How to Ship A Motorcycle
Although this article is primarly tailored towards those shipping dirt bikes and off-road motorcycles, the following steps can be implemented to assure safe transport of any motorcycle whether shipping a mini bike or a full size motorcycle.
Drain the Fuel
Remember, Gasoline is Extremely Flasmmable So Use Extreme Caution When Working Around Fuel
Draining the fuel from a motorcycle's fuel tank and carbeuretor(s) (if applicable) is necessary for safe transport of the motorcycle being shipped, as well as the remaining cargo and the transporter's equipment, and for this reason we'll show you how to get every last drop of gas out of the motorcycle.
Although some motorcycle's have vacuum operated fuel petcocks whereas even after disconnecting the fuel line with the petcock in the "On" position you will find little to no fuel will exit the fuel line, on these type of fuel delivery systems, it is necessary to employ a handheld vacuum pump to apply a vacuum to the fuel petcock allowing the fuel to drain from the fuel tank, however, vacuum fuel petcocks are not common on most dirt bikes and operation of the petcock on these is beyond the scope of this article.
Begin by ensuring the fuel petcock is in the "Off" position, then relieve any clamps which may be securing the fuel line then while firmly grasping the fuel line, begin by twisting the rubber hose while pulling outward as doing so will enable removal of the fuel line from the carbeuretor's fuel inlet or "Tee" junction if the motorcycle has multiple carb's while directing the fuel line into a suitable container to catch the gas as it drains from the fuel tank.
Once the flow has lessened, it's advisable to lean the motorcycle towards the direction of the fuel petcock so as doing so will enable most or all the fuel in the tank to exit.
Fuel Injected Bikes
Removing the fuel from a fuel injected motorcycle reguires a little bit more ingenuity than with a carbeureted bike, as the fuel line is generally inaccessible without disassembly of the motorcycle and furthermore, the fuel lines on a FI motorcycle are secured via purpose built locking mechanisms which require special techniques to disassemble so as to prevent damage to fragile fuel connections.
Generally, the best method for removing the fuel from a fuel injected motorcycle is to either ride it out, however, if riding the gas out of it isn't feasible, siphoning of the gas, or removal of the gas tank to facilitate emptying are the next best alternatives.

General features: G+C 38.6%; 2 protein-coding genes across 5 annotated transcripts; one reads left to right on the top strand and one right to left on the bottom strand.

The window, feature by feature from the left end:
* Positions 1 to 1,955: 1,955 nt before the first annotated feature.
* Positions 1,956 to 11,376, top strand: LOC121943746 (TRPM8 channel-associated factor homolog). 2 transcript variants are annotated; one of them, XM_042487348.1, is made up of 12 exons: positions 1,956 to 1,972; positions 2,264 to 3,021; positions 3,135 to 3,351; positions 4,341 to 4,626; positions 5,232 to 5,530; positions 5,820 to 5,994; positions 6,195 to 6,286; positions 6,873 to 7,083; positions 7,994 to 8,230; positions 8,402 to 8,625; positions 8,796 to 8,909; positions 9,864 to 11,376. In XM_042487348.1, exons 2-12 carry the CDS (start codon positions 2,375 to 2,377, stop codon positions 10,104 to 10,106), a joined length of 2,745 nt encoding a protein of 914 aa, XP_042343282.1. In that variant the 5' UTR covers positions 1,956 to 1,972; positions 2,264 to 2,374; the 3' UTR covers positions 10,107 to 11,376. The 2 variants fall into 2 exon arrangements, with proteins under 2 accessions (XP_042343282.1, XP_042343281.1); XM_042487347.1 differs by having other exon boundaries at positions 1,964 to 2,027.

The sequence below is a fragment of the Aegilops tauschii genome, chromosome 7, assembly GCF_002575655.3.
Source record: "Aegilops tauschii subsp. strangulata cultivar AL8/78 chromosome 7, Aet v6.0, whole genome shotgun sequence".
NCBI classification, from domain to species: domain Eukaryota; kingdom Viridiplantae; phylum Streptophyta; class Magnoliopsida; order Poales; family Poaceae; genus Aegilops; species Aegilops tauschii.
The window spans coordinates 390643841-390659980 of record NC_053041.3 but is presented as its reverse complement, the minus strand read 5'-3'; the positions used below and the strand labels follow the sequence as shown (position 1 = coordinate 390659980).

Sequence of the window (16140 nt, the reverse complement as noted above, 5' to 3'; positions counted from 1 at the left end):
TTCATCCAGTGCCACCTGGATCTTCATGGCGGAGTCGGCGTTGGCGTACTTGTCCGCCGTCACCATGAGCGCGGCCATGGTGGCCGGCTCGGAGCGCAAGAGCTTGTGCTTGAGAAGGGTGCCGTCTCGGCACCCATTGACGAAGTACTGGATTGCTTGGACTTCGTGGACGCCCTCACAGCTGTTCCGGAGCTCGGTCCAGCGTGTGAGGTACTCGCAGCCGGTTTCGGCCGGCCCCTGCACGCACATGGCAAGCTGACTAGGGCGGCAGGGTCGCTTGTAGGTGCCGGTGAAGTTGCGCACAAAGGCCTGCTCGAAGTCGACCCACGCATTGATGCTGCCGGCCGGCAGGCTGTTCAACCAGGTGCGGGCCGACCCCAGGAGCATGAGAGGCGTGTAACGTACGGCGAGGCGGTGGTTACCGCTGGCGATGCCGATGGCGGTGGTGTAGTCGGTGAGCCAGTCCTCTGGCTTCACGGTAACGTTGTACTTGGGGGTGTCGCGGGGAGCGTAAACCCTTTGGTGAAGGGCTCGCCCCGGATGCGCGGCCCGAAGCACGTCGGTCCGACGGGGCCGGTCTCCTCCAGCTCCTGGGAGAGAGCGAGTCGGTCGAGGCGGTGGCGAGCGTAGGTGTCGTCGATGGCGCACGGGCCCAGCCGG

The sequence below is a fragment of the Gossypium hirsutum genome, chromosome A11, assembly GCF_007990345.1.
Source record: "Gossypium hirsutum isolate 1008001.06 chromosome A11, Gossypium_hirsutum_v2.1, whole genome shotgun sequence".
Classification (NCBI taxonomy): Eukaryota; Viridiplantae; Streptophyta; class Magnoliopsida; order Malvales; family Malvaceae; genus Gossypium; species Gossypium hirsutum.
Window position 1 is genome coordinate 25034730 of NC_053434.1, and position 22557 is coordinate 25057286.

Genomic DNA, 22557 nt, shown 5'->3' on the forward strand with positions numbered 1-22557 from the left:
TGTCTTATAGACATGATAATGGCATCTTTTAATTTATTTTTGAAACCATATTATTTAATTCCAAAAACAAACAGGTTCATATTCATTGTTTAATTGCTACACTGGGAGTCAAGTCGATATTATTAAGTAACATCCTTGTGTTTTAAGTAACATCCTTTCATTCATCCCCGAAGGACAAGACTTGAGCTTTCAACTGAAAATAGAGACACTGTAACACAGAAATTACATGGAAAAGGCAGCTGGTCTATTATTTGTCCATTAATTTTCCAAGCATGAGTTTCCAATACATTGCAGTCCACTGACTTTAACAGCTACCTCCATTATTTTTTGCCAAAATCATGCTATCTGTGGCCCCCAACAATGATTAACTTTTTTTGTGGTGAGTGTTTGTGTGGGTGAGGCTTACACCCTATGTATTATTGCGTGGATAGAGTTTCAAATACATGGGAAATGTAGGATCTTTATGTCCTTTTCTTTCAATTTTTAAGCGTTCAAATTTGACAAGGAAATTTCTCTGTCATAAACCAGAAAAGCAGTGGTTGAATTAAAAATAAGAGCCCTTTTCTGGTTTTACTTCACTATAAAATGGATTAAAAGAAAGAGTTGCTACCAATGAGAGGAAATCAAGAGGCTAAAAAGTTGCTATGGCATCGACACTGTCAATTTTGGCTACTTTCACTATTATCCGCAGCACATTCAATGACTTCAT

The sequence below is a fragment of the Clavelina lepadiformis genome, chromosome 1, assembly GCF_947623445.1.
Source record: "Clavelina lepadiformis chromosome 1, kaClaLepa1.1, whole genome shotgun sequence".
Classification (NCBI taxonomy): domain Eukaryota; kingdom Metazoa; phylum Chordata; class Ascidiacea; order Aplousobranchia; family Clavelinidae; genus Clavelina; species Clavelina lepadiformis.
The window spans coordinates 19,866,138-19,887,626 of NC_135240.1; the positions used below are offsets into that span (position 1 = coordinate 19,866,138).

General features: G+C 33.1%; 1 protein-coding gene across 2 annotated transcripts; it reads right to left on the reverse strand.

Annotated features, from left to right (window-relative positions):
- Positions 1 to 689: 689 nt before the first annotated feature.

Siphoning: When siphoning gas from any motorcycle, it is advised that you do not siphon the gas by mouth and instead, use a pump that is designed and suitable for use with gasoline or other combustible materials, and with a hose attached pump / siphon / transfer the gas from the motorcyle's fuel tank into a suitable container.
Fuel Tank Removal: Removal of the fuel tank is not difficult on most dirt bikes and off-road motorcycles and although is not as sano as pumping the gas out, removing the fuel tank is an effective way of removing gas from the gas tank in preparation of shipping a motorcycle.
A majority of off-road motorcycle fuel tanks are fairly straight forward and most fuel tanks are easily removable by removing the seat, followed by removal of any attachment bolts, elastics or retaining cable, fuel line and vacuum line(s) and electrical connectors (If equipped) which will enable the gas tank's removal.
NOTE: If working on a fuel injected motorcycle, use extreme care when working with the high pressure fuel line, using extreme care to not kink the fuel line, nor to damage the locking mechanism and equally important is to ensure the connection is secure and locked upon reassembly
Once the motorcycle is prepared for transport, the following steps will show you how to secure it to prevent shifting or movement during transport which could lead to damage to the motorcycle and an unhappy customer at the other end.
How to Ship A Motorcycle On A Pallet
Shipping a motorcycle on a pallet or skid is easier than crating a motorcycle
How to Ship A Motorcycle In A Crate